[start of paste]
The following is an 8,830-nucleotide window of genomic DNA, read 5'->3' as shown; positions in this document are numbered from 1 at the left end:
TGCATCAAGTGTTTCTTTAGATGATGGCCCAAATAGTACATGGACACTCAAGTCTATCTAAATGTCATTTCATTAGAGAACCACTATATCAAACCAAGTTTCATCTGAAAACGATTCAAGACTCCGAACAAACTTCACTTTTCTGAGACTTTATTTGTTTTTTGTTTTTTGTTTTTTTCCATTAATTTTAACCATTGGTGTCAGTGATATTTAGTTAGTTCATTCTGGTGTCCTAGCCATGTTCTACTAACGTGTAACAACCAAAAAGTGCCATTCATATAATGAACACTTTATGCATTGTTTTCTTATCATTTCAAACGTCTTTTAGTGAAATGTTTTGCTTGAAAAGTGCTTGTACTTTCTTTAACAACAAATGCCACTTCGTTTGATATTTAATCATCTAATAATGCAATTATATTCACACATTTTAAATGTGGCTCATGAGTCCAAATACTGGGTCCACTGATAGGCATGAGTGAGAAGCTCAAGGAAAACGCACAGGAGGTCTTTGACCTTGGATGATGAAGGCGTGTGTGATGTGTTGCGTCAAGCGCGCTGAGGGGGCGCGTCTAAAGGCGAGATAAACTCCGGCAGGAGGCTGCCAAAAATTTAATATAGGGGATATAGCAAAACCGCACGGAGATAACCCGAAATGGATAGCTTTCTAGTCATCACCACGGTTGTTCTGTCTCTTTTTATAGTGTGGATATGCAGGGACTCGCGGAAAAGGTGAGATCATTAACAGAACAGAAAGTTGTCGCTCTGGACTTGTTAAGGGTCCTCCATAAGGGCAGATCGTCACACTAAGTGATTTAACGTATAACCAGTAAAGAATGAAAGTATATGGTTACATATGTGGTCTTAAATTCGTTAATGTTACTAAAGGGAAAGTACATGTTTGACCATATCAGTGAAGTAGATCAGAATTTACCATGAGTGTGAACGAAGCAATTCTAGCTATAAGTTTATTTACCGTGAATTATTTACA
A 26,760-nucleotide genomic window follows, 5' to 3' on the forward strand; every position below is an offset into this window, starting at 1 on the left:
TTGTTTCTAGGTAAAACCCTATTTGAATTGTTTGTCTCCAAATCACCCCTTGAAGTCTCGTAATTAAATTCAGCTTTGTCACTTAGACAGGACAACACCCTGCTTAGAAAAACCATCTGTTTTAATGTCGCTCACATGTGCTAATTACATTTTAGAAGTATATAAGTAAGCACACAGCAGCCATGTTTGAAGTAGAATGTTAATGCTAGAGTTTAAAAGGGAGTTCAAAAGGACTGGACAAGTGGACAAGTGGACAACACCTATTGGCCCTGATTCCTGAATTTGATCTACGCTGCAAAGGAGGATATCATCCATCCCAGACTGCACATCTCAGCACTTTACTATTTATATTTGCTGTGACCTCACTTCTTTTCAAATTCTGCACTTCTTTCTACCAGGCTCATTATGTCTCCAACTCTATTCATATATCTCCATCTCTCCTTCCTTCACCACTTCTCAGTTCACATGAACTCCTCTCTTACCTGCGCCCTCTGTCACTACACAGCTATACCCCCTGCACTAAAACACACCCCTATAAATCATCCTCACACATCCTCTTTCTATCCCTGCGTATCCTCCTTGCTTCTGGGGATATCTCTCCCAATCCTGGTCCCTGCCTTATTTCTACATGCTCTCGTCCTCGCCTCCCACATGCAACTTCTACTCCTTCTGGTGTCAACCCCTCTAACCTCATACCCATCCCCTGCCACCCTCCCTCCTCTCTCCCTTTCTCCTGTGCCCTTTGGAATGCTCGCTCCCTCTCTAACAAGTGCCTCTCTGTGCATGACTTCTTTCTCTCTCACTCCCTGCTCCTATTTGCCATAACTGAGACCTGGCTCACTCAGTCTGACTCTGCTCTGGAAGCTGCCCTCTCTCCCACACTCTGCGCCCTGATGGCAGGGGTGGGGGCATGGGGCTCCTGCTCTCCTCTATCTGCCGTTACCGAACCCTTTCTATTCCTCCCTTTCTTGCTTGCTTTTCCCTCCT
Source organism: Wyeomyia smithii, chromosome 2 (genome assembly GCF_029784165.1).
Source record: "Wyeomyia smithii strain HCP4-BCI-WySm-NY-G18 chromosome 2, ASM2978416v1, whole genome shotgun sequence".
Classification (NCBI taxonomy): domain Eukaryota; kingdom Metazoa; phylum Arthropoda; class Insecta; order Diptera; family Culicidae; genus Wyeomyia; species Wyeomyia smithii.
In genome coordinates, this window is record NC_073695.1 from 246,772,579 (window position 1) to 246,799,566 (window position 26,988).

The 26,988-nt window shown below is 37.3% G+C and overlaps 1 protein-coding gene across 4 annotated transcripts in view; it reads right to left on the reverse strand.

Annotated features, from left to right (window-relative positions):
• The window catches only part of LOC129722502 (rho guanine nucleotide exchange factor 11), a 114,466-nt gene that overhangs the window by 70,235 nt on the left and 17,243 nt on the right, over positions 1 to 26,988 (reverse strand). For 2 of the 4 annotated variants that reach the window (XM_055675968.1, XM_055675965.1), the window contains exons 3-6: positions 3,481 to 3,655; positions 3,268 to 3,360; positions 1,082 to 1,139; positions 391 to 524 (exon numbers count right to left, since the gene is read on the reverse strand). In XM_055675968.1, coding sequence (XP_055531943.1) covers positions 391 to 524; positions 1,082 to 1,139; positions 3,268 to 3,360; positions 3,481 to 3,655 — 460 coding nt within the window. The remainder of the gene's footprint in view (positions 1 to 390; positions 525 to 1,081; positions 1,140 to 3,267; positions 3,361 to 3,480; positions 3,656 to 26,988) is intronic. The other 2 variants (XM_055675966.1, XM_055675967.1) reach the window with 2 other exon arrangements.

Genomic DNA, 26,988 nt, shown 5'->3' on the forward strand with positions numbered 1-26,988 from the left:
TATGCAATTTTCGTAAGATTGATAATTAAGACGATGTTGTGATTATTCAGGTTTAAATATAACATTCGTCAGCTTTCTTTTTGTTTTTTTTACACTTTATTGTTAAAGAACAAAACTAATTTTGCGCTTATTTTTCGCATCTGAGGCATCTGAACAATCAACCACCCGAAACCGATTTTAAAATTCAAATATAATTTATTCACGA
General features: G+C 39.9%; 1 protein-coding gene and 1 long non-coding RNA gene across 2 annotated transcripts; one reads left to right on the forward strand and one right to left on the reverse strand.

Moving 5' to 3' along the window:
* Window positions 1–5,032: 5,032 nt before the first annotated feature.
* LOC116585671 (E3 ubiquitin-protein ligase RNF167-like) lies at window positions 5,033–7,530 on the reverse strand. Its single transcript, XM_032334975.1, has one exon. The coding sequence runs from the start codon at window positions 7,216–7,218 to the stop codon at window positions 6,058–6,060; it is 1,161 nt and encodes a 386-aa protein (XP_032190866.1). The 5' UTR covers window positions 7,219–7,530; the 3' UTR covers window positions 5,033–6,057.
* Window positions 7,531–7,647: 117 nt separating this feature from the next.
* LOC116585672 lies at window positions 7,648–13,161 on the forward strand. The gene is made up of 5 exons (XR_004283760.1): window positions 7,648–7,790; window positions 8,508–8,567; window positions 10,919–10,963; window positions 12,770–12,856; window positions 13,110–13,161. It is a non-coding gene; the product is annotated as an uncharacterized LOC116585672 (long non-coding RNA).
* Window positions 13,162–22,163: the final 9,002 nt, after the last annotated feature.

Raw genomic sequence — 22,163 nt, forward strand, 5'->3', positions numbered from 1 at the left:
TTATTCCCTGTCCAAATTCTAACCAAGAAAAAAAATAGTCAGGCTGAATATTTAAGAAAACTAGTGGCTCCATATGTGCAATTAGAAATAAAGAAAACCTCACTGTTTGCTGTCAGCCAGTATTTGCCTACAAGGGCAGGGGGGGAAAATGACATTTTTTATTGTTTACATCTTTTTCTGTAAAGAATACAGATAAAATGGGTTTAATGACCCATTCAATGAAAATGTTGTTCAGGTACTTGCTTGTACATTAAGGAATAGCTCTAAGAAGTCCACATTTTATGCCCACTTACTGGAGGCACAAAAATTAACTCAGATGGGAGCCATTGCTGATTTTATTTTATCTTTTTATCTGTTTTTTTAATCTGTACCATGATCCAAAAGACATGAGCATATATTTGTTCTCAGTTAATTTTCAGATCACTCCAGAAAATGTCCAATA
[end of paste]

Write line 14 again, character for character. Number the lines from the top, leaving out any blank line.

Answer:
General features: G+C 39.9%; 1 protein-coding gene and 1 long non-coding RNA gene across 2 annotated transcripts; one reads left to right on the forward strand and one right to left on the reverse strand.